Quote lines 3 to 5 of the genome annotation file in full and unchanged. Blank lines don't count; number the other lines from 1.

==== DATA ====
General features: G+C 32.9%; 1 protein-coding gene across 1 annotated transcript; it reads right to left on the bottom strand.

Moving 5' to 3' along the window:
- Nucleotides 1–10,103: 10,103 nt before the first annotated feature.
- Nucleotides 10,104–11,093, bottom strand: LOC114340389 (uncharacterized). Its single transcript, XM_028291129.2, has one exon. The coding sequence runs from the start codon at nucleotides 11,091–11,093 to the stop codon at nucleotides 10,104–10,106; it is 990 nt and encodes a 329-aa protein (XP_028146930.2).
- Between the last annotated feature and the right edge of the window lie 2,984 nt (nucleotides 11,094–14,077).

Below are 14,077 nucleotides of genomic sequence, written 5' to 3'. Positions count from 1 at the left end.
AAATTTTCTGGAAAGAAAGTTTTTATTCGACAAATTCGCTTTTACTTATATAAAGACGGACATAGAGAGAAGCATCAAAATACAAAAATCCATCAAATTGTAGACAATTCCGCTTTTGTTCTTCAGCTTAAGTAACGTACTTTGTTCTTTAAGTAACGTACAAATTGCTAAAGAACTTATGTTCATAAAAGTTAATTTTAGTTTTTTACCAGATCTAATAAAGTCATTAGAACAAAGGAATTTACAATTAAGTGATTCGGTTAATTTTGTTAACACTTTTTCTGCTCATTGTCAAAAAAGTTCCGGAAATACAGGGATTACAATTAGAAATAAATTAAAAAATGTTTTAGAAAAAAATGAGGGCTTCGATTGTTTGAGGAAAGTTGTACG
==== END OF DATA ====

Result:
- Nucleotides 1–10,103: 10,103 nt before the first annotated feature.
- Nucleotides 10,104–11,093, bottom strand: LOC114340389 (uncharacterized). Its single transcript, XM_028291129.2, has one exon. The coding sequence runs from the start codon at nucleotides 11,091–11,093 to the stop codon at nucleotides 10,104–10,106; it is 990 nt and encodes a 329-aa protein (XP_028146930.2).
- Between the last annotated feature and the right edge of the window lie 2,984 nt (nucleotides 11,094–14,077).